Food businesses are under the cosh at the moment. If it’s not Brexit and security about workforces then it is the apprentice levy and rising food prices in what is arguably the most competitive and professional food industry in the world.
However, there is never a wrong time to do the right thing. Last week’s announcement that the top 24 suppliers to Tesco will all publish their food waste data as part of the UN Sustainable Development Goal 12.3 (catchy name!) is definitely the right thing for one very simple reason; the first step of doing something about a problem is to measure it. What can’t be measured can’t be managed. And to go a stage further and share this information is changing the entire culture of the UK food industry around waste.
In a world where supply and demand sets the ground rules, there will always be surpluses. Often these are tiny percentages of some very big numbers. It’s only when we translate those small percentages into meals and portions that you’ll see there are opportunities to do good, or even great things with surplus food. That’s when the magic happens.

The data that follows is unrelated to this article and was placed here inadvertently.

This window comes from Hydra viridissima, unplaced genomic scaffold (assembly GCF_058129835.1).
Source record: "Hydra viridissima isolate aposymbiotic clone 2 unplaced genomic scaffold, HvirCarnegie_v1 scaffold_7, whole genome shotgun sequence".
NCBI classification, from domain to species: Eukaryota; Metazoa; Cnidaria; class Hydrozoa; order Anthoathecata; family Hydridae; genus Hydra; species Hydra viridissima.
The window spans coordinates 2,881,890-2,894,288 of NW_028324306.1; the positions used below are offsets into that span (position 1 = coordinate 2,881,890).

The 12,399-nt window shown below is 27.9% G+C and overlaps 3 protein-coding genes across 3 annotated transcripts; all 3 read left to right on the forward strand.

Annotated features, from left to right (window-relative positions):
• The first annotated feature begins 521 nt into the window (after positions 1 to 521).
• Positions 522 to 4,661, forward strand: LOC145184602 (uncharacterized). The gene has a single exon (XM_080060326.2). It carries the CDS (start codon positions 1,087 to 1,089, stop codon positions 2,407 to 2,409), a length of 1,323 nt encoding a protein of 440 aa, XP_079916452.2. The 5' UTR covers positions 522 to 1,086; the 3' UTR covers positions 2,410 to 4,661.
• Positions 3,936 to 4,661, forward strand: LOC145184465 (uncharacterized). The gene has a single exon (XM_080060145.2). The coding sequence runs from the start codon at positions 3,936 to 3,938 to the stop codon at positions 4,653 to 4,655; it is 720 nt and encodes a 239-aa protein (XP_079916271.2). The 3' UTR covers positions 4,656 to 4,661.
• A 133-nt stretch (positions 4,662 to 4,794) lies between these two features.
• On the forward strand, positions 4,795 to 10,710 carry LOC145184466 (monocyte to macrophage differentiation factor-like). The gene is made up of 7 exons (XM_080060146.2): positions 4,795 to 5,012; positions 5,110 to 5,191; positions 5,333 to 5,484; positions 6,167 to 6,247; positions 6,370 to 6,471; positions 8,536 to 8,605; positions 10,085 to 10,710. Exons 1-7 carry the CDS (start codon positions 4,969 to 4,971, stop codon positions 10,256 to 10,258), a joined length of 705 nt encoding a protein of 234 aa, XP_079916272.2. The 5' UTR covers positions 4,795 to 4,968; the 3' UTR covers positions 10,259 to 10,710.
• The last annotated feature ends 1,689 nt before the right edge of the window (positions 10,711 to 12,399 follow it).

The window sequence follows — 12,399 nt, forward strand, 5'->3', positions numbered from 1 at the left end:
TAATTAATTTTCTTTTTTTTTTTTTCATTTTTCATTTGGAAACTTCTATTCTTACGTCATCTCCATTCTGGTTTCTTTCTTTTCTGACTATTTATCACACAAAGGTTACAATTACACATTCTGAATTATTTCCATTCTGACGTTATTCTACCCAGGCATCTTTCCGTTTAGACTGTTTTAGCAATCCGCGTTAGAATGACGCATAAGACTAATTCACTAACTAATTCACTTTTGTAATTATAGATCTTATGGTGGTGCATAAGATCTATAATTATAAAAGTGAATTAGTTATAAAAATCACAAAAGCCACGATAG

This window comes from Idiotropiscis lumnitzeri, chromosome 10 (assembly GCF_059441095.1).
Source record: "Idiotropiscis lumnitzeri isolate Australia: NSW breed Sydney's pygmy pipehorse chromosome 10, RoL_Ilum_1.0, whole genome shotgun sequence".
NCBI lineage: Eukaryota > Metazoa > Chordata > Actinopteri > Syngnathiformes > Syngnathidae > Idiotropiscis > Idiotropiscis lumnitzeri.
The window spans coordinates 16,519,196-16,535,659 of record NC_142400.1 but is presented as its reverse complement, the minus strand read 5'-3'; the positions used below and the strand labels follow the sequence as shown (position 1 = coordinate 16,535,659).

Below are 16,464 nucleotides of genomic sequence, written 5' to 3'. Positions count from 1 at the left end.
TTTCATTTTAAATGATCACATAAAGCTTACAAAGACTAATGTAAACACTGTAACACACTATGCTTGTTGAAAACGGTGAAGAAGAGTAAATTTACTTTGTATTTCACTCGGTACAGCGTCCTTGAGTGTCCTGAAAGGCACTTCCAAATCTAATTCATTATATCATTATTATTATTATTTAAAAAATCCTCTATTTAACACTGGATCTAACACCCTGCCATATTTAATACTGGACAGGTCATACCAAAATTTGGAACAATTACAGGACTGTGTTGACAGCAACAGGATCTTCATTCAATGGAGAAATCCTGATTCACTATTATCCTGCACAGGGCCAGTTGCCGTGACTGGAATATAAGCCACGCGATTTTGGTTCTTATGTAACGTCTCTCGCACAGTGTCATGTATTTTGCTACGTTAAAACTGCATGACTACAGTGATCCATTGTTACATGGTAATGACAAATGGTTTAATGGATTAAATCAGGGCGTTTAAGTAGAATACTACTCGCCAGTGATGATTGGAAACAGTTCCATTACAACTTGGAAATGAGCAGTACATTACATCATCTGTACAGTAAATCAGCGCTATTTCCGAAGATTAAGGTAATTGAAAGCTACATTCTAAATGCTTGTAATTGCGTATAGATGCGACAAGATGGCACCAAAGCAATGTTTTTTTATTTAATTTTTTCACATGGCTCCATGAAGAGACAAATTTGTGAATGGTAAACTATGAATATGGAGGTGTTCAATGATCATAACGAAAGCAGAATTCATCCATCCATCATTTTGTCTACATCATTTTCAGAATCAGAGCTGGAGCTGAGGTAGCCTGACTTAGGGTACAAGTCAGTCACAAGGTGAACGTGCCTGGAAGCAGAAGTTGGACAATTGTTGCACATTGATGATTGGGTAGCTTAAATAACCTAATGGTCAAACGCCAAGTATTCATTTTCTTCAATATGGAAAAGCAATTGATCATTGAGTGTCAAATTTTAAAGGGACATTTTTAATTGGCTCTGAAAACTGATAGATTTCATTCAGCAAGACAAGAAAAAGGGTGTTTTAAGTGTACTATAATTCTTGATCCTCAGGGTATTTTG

FareShare works with hundreds of food businesses, mostly in the supply chain, turning a small problem into a massive opportunity. And by helping them scrutinise their processes as well we often find our food partners are able to reduce the amount of surplus generated in the first place. We currently divert food to almost 7,000 charities and community groups, creating close to 30 million meals across the whole of the UK. We help feed almost half a million people every week. Yet this is done with less than 5% of the food that could be diverted to feed vulnerable people; and we have long waiting lists.
When food is short-dated or a mistake has been made, our food partners have a simple, pre-planned process for getting that food to people in need. And when you’re able to share stories from the charities who receive that food, and talk about the impact it’s made - this acts as a motivator to everyone who works in that business. Being proud of the difference your employer makes is a massive incentive to loyalty, productivity and happiness.
Lindsay Boswell is CEO of FareShare